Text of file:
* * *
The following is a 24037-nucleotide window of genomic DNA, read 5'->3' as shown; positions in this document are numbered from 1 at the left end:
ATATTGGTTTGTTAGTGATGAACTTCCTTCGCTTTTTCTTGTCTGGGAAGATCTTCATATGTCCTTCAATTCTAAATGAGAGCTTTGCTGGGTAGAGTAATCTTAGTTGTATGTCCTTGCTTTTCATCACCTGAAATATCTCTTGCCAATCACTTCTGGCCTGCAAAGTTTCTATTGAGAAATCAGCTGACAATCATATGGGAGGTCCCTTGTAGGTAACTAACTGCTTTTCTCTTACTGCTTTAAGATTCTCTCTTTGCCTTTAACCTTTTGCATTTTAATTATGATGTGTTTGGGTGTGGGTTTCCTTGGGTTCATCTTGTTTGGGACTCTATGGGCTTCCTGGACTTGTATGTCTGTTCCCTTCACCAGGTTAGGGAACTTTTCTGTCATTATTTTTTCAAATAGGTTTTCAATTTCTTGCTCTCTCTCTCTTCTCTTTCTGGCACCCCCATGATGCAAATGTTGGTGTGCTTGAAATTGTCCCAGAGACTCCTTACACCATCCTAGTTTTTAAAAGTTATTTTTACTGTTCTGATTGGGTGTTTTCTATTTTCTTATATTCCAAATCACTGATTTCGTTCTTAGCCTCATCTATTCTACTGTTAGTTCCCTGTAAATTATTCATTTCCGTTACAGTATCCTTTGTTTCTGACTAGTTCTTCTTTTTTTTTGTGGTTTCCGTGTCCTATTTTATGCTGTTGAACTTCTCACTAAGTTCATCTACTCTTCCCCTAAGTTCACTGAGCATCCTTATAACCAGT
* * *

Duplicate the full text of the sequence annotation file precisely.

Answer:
The following is a 24037-nucleotide window of genomic DNA, read 5'->3' as shown; positions in this document are numbered from 1 at the left end:
ATATTGGTTTGTTAGTGATGAACTTCCTTCGCTTTTTCTTGTCTGGGAAGATCTTCATATGTCCTTCAATTCTAAATGAGAGCTTTGCTGGGTAGAGTAATCTTAGTTGTATGTCCTTGCTTTTCATCACCTGAAATATCTCTTGCCAATCACTTCTGGCCTGCAAAGTTTCTATTGAGAAATCAGCTGACAATCATATGGGAGGTCCCTTGTAGGTAACTAACTGCTTTTCTCTTACTGCTTTAAGATTCTCTCTTTGCCTTTAACCTTTTGCATTTTAATTATGATGTGTTTGGGTGTGGGTTTCCTTGGGTTCATCTTGTTTGGGACTCTATGGGCTTCCTGGACTTGTATGTCTGTTCCCTTCACCAGGTTAGGGAACTTTTCTGTCATTATTTTTTCAAATAGGTTTTCAATTTCTTGCTCTCTCTCTCTTCTCTTTCTGGCACCCCCATGATGCAAATGTTGGTGTGCTTGAAATTGTCCCAGAGACTCCTTACACCATCCTAGTTTTTAAAAGTTATTTTTACTGTTCTGATTGGGTGTTTTCTATTTTCTTATATTCCAAATCACTGATTTCGTTCTTAGCCTCATCTATTCTACTGTTAGTTCCCTGTAAATTATTCATTTCCGTTACAGTATCCTTTGTTTCTGACTAGTTCTTCTTTTTTTTTGTGGTTTCCGTGTCCTATTTTATGCTGTTGAACTTCTCACTAAGTTCATCTACTCTTCCCCTAAGTTCACTGAGCATCCTTATAACCAGT